When I first was diagnosed with vitiligo, I did research on the internet about it and learned about the supplement ginkgo biloba. A quick Google search will indeed report that this herb supplement is effective in slowing down or arresting a slowly spreading vitiligo. But is there any evidence of this? Let’s look into it more in depth. After additional research, I found that there have been small clinical trials for ginkgo biloba and vitiligo.
In 2013, there was an Indian study involving 26 vitiligo patients. During the trial, patients took a 40mg pill of ginkgo three times a day for six months. The result was pretty remarkable. According to the article describing the study, “A statistically significant cessation of active progression of depigmentation was noted in patients treated with G. biloba. Marked to complete repigmentation was seen in 10 patients.”
You can see the results of the official study here:
In 2008, a researcher at the University of Toronto published a study involving natural remedies which could potentially be helpful for vitiligo patients. The study reported that there is “moderate evidence that Ginkgo biloba monotherapy can be useful for vitiligo.” This means that ginkgo biloba alone was proven helpful, even without the addition of light therapy.
See Dr. Szczurko’s study here:
In 2011, Dr. Szczurko then decided to conduct another study, this time with a specific focus on ginko biloba.
In this study, 12 patients took a 60mg pill of ginkgo twice a day (as opposed as the 40mg pill taken three times a day in the previously discussed Indian study). This study completed after three months and reported that “The progression of vitiligo stopped in all participants,” and some even repigmented to an extent.
See the 2011 study here:
The reason why this 2011 study was less successful than the Indian one from 2013 (in which some patients apparently even fully repigmented) could be due to the fact that 2011 study only lasted for three months, while the 2013 study lasted six months. Also, the different dosages could have played a role; in the first study, patients were given 40mg of ginkgo three times a day, whereas in Dr. Szczurko’s study patients were given 60mg twice a day – the same amount but in different dosage. However, nobody really knows if that made any difference.
More recently, a Chinese study about ginkgo biloba found that the bilobalide, one of the ingredients present in ginkgo biloba, helps to protect melanocytes from the oxidative stress caused by H2O2. As the official study reports: “This study indicates for the first time that bilobalide protects human melanocytes from oxidative damage by inhibiting H2O2.”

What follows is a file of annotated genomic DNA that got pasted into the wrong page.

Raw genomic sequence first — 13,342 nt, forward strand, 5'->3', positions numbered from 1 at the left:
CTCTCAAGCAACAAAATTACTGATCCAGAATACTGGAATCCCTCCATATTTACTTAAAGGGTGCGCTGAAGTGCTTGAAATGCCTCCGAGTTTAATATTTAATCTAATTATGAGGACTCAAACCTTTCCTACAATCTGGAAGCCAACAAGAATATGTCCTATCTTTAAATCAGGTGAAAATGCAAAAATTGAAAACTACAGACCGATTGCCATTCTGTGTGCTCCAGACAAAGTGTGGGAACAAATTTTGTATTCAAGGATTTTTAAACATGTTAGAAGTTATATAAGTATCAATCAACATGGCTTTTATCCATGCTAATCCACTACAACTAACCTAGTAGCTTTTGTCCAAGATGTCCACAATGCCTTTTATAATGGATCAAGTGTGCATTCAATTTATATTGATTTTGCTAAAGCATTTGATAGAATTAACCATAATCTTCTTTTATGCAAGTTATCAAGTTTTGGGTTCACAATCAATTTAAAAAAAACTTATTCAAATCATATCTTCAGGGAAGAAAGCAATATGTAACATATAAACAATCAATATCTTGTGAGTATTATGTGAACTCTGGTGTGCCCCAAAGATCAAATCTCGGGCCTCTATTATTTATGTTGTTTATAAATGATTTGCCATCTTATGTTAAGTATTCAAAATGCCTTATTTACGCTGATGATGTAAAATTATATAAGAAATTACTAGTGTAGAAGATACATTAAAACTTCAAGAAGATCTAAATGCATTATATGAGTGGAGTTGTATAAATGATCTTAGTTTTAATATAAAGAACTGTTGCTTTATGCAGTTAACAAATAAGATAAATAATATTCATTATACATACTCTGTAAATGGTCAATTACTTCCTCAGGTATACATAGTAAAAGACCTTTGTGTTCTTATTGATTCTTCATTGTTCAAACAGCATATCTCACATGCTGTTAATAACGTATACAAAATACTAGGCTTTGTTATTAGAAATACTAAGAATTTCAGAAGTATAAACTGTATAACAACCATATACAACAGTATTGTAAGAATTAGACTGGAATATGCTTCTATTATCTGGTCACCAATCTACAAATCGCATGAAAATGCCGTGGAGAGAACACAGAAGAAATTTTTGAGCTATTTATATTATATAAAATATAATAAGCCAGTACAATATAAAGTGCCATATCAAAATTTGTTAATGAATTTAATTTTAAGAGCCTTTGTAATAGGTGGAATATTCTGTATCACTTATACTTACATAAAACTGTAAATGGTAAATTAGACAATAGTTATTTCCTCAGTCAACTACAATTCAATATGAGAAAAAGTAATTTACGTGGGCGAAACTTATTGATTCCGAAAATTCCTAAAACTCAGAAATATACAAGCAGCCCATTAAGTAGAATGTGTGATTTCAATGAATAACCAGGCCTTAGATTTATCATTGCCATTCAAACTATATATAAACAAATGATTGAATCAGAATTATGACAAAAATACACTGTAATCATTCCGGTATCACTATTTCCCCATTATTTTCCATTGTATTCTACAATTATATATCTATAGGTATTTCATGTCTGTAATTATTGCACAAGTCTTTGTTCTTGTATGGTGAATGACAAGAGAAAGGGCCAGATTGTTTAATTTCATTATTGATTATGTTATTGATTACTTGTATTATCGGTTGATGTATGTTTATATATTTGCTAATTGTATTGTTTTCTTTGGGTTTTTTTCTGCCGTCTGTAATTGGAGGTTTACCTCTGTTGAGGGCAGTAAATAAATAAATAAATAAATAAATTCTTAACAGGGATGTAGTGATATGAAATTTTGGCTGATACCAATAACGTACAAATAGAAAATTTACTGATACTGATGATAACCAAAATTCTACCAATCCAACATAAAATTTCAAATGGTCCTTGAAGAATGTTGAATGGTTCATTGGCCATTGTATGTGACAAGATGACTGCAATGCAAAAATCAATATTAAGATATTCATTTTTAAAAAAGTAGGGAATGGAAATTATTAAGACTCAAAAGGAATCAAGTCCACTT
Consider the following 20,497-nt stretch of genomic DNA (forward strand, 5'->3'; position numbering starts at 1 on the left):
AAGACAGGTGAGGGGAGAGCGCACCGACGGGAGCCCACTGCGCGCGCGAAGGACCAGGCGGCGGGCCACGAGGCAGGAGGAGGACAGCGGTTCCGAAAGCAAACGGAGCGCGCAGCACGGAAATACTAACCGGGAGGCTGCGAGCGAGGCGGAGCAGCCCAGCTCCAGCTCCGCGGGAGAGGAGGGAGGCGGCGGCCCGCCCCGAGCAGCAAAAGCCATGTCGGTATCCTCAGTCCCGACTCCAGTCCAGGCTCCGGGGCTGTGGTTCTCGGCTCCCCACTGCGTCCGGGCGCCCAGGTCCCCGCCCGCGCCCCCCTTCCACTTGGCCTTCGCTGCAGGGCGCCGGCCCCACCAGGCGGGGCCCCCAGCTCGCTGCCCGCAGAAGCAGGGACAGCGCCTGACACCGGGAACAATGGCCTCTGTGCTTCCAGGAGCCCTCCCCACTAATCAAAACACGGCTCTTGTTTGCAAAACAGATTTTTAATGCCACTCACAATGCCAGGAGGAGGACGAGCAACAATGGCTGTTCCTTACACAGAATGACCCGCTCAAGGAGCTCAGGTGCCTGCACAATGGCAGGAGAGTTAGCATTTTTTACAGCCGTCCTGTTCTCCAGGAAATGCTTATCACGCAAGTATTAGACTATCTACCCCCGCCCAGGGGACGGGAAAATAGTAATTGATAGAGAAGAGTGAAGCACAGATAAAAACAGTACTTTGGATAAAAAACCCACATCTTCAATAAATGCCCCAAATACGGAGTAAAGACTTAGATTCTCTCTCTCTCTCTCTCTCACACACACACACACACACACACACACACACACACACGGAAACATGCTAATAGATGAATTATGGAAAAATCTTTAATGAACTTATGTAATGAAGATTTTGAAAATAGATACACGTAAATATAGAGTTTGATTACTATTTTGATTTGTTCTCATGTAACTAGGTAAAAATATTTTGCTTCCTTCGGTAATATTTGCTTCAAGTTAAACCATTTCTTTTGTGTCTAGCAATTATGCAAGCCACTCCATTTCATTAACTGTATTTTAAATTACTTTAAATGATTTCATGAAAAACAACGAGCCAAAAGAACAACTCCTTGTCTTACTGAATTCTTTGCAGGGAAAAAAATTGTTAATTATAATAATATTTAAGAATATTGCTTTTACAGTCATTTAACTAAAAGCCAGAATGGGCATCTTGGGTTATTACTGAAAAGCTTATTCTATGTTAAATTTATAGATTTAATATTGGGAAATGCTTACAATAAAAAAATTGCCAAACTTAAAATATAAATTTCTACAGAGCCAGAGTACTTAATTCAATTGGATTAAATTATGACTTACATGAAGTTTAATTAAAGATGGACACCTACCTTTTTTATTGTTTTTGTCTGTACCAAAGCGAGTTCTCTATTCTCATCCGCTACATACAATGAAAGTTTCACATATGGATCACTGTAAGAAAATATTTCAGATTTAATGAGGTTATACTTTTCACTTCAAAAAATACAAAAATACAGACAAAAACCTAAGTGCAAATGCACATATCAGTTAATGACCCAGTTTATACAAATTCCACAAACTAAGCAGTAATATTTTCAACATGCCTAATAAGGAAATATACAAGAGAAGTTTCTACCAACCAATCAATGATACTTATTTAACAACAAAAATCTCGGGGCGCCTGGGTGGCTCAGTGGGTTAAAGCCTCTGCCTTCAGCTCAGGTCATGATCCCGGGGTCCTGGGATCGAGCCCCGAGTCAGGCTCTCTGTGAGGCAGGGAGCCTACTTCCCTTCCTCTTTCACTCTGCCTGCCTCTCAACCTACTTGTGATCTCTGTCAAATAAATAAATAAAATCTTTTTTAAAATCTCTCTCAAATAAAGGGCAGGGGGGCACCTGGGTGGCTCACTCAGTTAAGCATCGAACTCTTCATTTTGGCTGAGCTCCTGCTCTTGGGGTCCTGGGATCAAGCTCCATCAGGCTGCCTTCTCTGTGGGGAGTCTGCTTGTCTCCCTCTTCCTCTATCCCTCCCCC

Now, all this shows that there is some small evidence that ginkgo biloba can help a slowly spreading vitiligo, but these trials were really small. In order to confirm this or to gain more scientific evidence, larger clinical trials should be done. Realistically, this will not happen. I work in the movie industry, and I can sadly see how, in this industry, everything revolves about the money. It doesn’t surprise me that the same applies to the pharmaceutical industry. Further studies or large clinical trials would cost millions, if not hundreds of millions of dollars. Ginkgo biloba is a cheap supplement, and the economic return of such big investments would not be worth it.
These small trials and researches on ginkgo biloba showed some degree of evidence that this supplement can help some cases of slowly spreading vitiligo (stabilizing its progression and in some cases even repigmenting). I have been reading some vitiligo discussion groups in social media and came across a few people with mild vitiligo who took ginkgo biloba, and their vitiligo was stable (although they could not tell if it was stable because of the ginkgo biloba, other treatments, or if it would have been stable anyway). However, I have also read of some people with more severe cases of vitiligo, with fast and extensive spreading, who did not get any help by taking the ginkgo biloba supplement. This led me to the conclusion that, as we see many times in our mysterious disease, some potential solutions work for some but not for others, and that if your vitiligo is spreading very fast, gingko biloba will probably not arrest its progression.
Dr. Harris of the University of Massachusetts, one of the most famous researchers of vitiligo, admitted during a presentation that there is “little evidence” that ginkgo biloba can be helpful in vitiligo. It’s likely that there will never be much more evidence than there is now due to the lack of larger studies, but “little evidence” is better than no evidence!
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